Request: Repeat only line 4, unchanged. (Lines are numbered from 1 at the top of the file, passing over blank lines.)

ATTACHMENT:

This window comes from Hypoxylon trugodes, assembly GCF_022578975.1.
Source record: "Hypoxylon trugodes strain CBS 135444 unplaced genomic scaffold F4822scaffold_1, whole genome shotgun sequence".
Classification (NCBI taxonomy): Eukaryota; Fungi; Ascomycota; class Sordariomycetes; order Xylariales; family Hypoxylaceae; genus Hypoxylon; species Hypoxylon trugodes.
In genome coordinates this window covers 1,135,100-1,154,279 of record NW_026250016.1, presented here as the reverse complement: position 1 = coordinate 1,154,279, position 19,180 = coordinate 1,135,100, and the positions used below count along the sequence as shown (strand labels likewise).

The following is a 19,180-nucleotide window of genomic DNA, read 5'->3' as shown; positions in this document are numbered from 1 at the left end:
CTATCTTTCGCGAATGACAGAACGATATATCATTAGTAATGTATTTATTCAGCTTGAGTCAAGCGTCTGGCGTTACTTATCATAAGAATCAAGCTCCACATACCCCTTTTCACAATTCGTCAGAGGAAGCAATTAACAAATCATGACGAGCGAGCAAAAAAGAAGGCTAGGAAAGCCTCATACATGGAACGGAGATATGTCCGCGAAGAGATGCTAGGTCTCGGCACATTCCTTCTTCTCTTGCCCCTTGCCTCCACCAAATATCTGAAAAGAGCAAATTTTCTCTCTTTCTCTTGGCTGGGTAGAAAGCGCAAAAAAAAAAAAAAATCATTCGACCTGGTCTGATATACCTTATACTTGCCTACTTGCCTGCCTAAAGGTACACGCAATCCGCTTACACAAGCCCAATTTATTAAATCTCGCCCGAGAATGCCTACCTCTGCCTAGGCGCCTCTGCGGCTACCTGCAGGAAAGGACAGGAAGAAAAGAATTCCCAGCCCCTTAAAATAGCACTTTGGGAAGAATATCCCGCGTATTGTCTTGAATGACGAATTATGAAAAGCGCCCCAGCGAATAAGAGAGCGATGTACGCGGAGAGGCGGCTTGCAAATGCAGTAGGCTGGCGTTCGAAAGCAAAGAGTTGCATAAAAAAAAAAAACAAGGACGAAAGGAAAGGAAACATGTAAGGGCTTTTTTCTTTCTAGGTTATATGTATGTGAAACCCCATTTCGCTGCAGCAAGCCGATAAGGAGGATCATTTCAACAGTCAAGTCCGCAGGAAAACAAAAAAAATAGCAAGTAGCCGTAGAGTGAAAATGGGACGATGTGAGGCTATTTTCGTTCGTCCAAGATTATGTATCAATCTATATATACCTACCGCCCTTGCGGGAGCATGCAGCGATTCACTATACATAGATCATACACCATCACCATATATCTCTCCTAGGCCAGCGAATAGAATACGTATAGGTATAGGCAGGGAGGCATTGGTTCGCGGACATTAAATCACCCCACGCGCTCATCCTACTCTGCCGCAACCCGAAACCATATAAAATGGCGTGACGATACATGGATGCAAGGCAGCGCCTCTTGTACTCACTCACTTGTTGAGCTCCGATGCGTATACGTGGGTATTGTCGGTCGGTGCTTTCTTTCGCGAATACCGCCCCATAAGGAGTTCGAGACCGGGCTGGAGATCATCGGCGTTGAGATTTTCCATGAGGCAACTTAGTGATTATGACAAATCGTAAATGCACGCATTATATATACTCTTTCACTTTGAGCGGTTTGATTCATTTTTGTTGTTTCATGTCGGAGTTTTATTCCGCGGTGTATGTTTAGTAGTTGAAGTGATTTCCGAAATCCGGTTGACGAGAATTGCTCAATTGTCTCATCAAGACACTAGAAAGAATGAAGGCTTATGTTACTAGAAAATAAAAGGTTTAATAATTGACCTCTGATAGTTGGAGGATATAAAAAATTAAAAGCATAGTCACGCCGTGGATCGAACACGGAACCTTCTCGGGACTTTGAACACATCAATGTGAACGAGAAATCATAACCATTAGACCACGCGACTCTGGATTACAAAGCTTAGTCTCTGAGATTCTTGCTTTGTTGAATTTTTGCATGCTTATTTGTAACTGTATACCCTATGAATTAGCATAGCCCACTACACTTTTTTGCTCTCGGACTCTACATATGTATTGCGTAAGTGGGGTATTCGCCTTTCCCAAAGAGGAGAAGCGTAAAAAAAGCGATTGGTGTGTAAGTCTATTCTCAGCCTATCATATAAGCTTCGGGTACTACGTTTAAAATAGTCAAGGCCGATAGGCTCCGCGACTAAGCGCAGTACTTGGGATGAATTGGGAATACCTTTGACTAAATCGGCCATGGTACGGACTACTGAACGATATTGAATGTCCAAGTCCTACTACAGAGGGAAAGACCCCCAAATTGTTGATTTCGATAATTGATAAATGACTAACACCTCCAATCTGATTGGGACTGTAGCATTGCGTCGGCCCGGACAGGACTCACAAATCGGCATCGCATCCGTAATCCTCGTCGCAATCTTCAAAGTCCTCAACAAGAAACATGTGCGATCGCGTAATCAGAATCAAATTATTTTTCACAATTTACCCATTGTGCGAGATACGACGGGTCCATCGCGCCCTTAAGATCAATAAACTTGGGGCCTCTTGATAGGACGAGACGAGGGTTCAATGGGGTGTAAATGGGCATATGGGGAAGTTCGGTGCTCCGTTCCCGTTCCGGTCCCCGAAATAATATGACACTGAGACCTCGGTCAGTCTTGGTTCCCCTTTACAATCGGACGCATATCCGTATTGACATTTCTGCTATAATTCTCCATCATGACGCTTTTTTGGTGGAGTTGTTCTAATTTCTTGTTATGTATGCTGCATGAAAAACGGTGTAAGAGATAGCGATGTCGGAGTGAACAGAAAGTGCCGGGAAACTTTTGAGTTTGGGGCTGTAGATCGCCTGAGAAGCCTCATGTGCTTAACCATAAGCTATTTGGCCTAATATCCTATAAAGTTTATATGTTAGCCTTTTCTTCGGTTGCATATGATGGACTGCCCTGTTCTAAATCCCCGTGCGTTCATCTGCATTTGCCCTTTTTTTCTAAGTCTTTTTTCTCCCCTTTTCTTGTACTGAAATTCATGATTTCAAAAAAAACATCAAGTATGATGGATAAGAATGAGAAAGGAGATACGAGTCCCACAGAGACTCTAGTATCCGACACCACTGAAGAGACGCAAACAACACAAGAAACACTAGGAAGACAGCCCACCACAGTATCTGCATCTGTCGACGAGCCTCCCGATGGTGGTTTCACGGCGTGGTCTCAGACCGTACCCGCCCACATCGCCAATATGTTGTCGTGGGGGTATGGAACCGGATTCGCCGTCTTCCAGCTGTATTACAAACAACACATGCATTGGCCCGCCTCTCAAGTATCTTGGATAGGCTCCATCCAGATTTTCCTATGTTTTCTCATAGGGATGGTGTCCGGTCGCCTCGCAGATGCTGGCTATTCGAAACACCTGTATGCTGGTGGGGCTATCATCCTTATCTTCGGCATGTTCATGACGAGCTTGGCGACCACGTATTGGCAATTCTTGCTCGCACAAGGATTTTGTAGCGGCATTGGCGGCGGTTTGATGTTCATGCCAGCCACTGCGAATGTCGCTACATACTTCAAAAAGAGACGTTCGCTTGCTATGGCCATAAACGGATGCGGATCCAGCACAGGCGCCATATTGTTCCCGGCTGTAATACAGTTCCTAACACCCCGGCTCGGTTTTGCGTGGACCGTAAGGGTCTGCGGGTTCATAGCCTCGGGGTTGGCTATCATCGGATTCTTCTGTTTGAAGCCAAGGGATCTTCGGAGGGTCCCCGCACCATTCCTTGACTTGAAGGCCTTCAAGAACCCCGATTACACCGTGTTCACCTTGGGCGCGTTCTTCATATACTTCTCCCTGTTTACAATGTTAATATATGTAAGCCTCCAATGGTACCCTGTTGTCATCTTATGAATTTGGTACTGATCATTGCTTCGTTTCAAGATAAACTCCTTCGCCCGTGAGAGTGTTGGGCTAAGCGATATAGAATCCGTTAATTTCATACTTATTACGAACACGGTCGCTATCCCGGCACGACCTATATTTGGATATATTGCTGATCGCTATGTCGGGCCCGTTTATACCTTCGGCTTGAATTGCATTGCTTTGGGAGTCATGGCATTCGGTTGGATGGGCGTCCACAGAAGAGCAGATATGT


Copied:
In genome coordinates this window covers 1,135,100-1,154,279 of record NW_026250016.1, presented here as the reverse complement: position 1 = coordinate 1,154,279, position 19,180 = coordinate 1,135,100, and the positions used below count along the sequence as shown (strand labels likewise).